Indonesia, all checked in!

After more than two years in the South Pacific, we arrive in South East Asia. What a culture shock: different people, smells, colours, noises, food, language… It’s buzzing and vibrant and everything becomes alive in the evening. Even the fruit and veg markets are open until ten pm. English is hardly spoken here and we are fast learning as many Indonesian words as possible. We try to get by sometimes even with Dutch or French but mostly with crazy hand gestures and our translator app.

First things first: clearing into the country. Biak is an official port of entry but is not a big town and not that many yachts come this way. We start with Immigration since they are the easiest to locate, right next to the fish market, in the centre of town. What forms do they need? They’re not too sure either, so we give them a bunch of photocopies of boat registration documents, passports, crew lists, etc. All good, passports are stamped and the officer asks if I can please bring some Belgian chocolates next time.

Then it’s off to Customs. More difficult to find and none of the locals seem to know. Eventually we find their office in one of the side streets after a twenty minute walk. Customs want to inspect the boat, so Seathan hopped on the back of the officer’s scooter and headed back to the fish market, were we left the dinghy, and then back to Rehua. The Customs officer, a young and eager guy from Jakarta, went through all the cupboards, looked under the floors, even checked the engines. Unfortunately we had a couple of bottles of wine too many and two were confiscated. Pity as we can’t buy wine anywhere here. More than an hour later, Seathan arrived back at the Customs office. We were all offered cold drinks and snacks while we waited for the final paperwork to be completed and several officers wanted to take selfies with us. Gotta love the Indonesians for their enthusiasm and big smiles.

Clearance papers in hand and all that was left to do was Quarantine. This time we took a taxi as they were on the other side of town, close to the airport. The taxi dropped us off at the wrong place (but luckily was still waiting outside) but eventually got us there. And yep, they also had to come to the boat. We were done with officialdom by this stage as we had been running around since 8am and it was now 3pm (and the kids needed lunch). Appointments were set for the next day. Biak has nowhere easy to land the dinghy, so we were limited to an early morning or late afternoon appointment as the tide has to be high otherwise the harbour is dried out. So early morning Seathan went to pick up the officials and brought them onboard. Big friendly smiles and an inspection of the galley, the heads, our stores, and especially the medical kit. They went through every packet and made a list of all our medication. All was ok, many more forms were completed with  lots of stamps and signatures and we received our health certificate. Phew. Two days to complete all the formalities is apparently a very good result.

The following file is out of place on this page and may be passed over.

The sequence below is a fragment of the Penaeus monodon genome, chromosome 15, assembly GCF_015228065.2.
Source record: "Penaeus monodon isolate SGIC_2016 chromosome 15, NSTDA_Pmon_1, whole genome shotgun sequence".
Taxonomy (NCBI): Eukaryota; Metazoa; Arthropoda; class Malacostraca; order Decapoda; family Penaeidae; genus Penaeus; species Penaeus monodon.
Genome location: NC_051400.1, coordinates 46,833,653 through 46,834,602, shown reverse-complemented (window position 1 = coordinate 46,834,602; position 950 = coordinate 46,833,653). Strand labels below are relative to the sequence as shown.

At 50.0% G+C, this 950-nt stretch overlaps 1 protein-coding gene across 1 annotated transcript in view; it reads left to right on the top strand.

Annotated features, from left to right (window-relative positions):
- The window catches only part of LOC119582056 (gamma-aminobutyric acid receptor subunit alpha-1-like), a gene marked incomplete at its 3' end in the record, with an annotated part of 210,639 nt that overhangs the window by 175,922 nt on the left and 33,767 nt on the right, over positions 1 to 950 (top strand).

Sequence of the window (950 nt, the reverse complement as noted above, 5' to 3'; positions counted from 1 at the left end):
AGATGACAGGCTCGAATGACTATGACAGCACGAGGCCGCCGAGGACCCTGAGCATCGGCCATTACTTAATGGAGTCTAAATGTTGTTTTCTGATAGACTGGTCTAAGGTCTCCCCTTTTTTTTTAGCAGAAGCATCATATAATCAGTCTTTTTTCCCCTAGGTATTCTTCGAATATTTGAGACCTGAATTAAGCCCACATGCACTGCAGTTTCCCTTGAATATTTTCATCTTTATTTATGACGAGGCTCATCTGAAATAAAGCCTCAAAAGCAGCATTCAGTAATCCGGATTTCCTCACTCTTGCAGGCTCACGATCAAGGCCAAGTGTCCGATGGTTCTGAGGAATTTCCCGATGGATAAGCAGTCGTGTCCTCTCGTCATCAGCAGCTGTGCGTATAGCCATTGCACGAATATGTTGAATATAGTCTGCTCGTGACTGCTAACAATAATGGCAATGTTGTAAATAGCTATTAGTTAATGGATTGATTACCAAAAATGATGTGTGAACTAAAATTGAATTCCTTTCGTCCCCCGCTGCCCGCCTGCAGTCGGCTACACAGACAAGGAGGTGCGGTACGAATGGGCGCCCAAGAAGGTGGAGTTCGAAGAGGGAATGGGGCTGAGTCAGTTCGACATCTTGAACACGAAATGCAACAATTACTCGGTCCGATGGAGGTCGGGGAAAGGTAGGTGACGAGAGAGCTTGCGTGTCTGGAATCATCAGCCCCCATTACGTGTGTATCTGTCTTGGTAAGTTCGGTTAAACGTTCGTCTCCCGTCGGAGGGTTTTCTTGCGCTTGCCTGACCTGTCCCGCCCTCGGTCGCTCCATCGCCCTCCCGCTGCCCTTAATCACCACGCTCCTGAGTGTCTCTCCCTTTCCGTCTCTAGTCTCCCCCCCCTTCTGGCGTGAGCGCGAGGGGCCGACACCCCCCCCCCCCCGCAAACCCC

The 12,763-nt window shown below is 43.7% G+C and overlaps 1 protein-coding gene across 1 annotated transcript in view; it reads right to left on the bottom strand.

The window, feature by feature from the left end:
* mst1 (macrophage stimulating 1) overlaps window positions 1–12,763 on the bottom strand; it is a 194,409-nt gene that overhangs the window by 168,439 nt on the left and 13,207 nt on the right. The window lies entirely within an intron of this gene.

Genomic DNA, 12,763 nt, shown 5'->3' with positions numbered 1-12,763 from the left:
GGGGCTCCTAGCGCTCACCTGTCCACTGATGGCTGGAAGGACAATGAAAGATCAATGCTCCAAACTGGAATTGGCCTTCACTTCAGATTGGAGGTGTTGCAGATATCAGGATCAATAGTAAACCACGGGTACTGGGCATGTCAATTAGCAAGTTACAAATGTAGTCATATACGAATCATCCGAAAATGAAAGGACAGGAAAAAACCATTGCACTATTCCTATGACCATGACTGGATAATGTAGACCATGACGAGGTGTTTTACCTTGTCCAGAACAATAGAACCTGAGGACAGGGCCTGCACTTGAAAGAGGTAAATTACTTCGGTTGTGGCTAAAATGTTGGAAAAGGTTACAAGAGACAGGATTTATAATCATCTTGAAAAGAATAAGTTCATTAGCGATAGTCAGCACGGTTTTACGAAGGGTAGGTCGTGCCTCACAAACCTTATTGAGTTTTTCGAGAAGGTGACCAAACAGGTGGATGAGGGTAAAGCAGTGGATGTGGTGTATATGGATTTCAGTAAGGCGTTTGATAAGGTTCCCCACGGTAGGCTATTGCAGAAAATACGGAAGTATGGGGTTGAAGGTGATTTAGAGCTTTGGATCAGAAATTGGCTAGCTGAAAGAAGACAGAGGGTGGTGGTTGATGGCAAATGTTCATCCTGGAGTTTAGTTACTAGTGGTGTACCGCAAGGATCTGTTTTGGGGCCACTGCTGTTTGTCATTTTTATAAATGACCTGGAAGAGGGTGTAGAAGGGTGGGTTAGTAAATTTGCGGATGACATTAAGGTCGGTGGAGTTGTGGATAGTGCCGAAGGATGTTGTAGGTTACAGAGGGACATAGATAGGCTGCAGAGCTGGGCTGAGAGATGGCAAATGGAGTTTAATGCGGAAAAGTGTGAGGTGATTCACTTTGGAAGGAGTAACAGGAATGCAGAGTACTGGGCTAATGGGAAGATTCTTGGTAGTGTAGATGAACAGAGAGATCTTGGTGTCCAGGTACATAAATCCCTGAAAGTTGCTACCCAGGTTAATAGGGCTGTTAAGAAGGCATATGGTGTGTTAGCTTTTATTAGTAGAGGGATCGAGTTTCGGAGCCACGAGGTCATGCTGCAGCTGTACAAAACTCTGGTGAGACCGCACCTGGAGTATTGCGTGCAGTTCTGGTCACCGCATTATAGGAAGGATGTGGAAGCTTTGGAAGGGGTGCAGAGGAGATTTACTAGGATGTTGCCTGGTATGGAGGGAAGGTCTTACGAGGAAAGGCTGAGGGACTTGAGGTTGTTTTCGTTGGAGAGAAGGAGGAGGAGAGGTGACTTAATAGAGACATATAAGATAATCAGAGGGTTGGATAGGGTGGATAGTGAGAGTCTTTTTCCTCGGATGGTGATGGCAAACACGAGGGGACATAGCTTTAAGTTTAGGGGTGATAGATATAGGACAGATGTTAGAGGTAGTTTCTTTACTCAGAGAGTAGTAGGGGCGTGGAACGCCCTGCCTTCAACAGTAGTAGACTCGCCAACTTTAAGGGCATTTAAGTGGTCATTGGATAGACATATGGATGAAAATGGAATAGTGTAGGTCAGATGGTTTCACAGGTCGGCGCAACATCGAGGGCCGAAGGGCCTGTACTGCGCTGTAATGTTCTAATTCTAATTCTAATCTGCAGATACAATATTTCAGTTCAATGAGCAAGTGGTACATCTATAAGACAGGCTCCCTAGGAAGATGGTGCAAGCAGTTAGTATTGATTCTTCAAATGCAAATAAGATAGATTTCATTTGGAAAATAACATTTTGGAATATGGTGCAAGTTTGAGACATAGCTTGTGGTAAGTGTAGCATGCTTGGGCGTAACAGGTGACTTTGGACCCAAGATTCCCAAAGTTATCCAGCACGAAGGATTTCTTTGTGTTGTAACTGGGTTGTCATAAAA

PS Make sure to check out the kids blog to read Tyrii’s first impressions of Indonesia 🇮🇩  

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friendly locals everywhere


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heading into town for the evening


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the dinghy ‘dock” or ‘rock”, very tricky to land your dinghy and can only be done at high tide


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local markets offering delicious fresh produce


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scooters everywhere, the town is buzzing


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streetfood


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bright city lights


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plenty of entertainment for the kids


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the team from Quarantine

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Indonesians love taking selfies with us, even the officials

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formalities all done!

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